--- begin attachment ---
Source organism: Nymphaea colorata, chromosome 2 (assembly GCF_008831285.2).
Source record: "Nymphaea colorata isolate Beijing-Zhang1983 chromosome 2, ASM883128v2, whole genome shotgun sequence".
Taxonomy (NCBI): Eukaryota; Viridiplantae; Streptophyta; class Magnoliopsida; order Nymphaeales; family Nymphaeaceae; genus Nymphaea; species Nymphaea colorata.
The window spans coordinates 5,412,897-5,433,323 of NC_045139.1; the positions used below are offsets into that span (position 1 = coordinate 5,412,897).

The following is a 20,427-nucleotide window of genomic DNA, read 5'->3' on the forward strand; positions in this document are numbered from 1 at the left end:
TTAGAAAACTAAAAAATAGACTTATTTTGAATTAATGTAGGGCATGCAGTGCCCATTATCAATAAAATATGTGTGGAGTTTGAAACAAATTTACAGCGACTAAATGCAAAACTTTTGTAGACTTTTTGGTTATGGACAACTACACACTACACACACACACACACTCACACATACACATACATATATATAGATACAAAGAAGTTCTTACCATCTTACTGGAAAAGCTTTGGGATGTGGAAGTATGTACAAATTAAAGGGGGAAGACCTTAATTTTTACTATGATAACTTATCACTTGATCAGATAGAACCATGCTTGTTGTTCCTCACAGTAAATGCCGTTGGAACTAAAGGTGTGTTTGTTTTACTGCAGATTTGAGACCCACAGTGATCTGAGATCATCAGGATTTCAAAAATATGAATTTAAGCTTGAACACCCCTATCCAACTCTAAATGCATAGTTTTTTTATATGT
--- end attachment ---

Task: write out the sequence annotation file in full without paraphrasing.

Source organism: Nymphaea colorata, chromosome 2 (assembly GCF_008831285.2).
Source record: "Nymphaea colorata isolate Beijing-Zhang1983 chromosome 2, ASM883128v2, whole genome shotgun sequence".
Taxonomy (NCBI): Eukaryota; Viridiplantae; Streptophyta; class Magnoliopsida; order Nymphaeales; family Nymphaeaceae; genus Nymphaea; species Nymphaea colorata.
The window spans coordinates 5,412,897-5,433,323 of NC_045139.1; the positions used below are offsets into that span (position 1 = coordinate 5,412,897).

The following is a 20,427-nucleotide window of genomic DNA, read 5'->3' on the forward strand; positions in this document are numbered from 1 at the left end:
TTAGAAAACTAAAAAATAGACTTATTTTGAATTAATGTAGGGCATGCAGTGCCCATTATCAATAAAATATGTGTGGAGTTTGAAACAAATTTACAGCGACTAAATGCAAAACTTTTGTAGACTTTTTGGTTATGGACAACTACACACTACACACACACACACACTCACACATACACATACATATATATAGATACAAAGAAGTTCTTACCATCTTACTGGAAAAGCTTTGGGATGTGGAAGTATGTACAAATTAAAGGGGGAAGACCTTAATTTTTACTATGATAACTTATCACTTGATCAGATAGAACCATGCTTGTTGTTCCTCACAGTAAATGCCGTTGGAACTAAAGGTGTGTTTGTTTTACTGCAGATTTGAGACCCACAGTGATCTGAGATCATCAGGATTTCAAAAATATGAATTTAAGCTTGAACACCCCTATCCAACTCTAAATGCATAGTTTTTTTATATGT